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Trash turned into sculpture

Ron Simmer won't have the usual reception when his first solo art show opens on Thursday at Coquitlam's Place des Arts.

Ron Simmer won't have the usual reception when his first solo art show opens on Thursday at Coquitlam's Place des Arts.

Instead of a typical meet-and-greet, Simmer will show video footage of a sculpture he built - and burnt down - while at the Burning Man festival this summer in the Nevada desert.

Called Breaking Wave, the project started in the spring with three other artists to create a two-tonne effigy out of drift lumber.

Its aim was to draw attention to the ocean's pollution as well as to pay tribute to the devastating tsunami in Japan last year.

The environment's fragility is often the focal point for Simmer, who produces art out of found or recycled materials.

For his latest Coquitlam display, titled An Exultation of MOOP (Matter Out Of Place), the former commercial fisherman has assembled 19 objects out of trash as an homage to the Burning Man community, of which he's been a member for nine years.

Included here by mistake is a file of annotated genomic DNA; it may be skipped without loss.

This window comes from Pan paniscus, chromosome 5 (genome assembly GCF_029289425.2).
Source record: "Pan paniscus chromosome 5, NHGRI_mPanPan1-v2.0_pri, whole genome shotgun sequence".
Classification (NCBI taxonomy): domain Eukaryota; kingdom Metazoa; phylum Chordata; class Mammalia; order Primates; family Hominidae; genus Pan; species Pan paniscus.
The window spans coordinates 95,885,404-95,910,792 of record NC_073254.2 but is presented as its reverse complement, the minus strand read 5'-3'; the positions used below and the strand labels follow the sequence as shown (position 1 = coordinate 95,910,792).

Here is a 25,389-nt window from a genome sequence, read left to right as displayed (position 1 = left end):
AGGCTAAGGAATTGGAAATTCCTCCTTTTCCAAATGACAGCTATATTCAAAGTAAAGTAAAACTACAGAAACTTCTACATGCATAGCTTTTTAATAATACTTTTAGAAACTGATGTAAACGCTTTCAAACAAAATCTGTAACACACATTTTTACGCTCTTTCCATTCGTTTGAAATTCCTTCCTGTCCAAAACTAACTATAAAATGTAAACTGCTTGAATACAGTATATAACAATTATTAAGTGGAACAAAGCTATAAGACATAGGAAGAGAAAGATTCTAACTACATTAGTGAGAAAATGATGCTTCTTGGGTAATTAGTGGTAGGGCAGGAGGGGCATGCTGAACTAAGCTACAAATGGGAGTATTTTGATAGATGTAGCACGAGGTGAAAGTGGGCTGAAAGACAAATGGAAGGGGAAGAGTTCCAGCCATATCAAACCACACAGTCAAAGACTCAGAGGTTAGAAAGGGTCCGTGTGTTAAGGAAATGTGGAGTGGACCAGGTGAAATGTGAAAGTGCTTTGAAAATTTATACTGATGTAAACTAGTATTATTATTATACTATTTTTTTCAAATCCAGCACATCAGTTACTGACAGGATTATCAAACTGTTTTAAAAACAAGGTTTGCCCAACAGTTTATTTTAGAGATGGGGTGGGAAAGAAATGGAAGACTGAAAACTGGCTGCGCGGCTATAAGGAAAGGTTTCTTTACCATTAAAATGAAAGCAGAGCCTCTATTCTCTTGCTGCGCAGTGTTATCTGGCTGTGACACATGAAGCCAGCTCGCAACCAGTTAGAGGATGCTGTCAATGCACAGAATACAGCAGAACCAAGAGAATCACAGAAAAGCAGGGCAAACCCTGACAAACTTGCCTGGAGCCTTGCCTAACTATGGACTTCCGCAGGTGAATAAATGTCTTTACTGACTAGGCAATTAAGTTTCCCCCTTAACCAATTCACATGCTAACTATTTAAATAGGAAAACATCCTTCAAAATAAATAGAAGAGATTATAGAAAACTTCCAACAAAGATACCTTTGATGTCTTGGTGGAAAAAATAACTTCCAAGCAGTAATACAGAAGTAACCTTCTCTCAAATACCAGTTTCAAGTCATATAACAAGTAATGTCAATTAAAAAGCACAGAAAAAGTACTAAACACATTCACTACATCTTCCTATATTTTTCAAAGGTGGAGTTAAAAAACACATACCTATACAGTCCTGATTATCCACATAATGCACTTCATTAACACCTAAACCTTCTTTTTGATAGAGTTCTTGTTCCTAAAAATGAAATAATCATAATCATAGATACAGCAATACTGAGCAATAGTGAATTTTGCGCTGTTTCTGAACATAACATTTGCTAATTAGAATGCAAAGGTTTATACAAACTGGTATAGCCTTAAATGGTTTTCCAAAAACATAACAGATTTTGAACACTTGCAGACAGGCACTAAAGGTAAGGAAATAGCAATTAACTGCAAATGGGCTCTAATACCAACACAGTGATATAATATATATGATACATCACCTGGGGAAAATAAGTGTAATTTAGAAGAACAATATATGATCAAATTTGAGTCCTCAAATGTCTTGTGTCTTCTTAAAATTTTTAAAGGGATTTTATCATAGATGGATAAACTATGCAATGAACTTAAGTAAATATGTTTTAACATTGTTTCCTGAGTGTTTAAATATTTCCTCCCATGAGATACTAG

His junk metal is picked up at scrapyards and back alleys. Discarded fire extinguishers are passed on by Royal City Fire Supplies while old skis, snowboards and tanks are donated by the public.

His materials are usually powder coated at a Coquitlam business before being turned into abstract animals and flowers, for example.

His most unusual piece to date has been a large rocking dog sculpture, made of old brass water tanks that he salvaged from ABC Traders in Richmond and polished at a Coquitlam outlet; it is currently installed at Granville Island in Vancouver.

Simmer admits the size and complexity of his sculptures can sometimes pose a problem for art galleries. For his Place des Arts' show, which runs until Nov. 10 in the Atrium Gallery, Simmer will have an 800 pound work called Nose.

"Some of the pieces are 100% from recycled materials and some such as the Infinite Mirrors have state-of-the-art electronic controllers and chasing LED lights with a portion of recycled material," said Simmer, a UBC librarian emeritus, in an email last week from Europe. "An example is the Cyborg Eye, made from a Union 76 gas station sign I found in a scrapyard."

Meanwhile, to continue with the nature theme, Wendy Schmidt will show her Westcoast Wildlife collection in the Mezzanine Gallery. The opening reception for both exhibits is Oct. 18 at 7 p.m. at Place des Arts (1120 Brunette Ave., Coquitlam). For more information, visit

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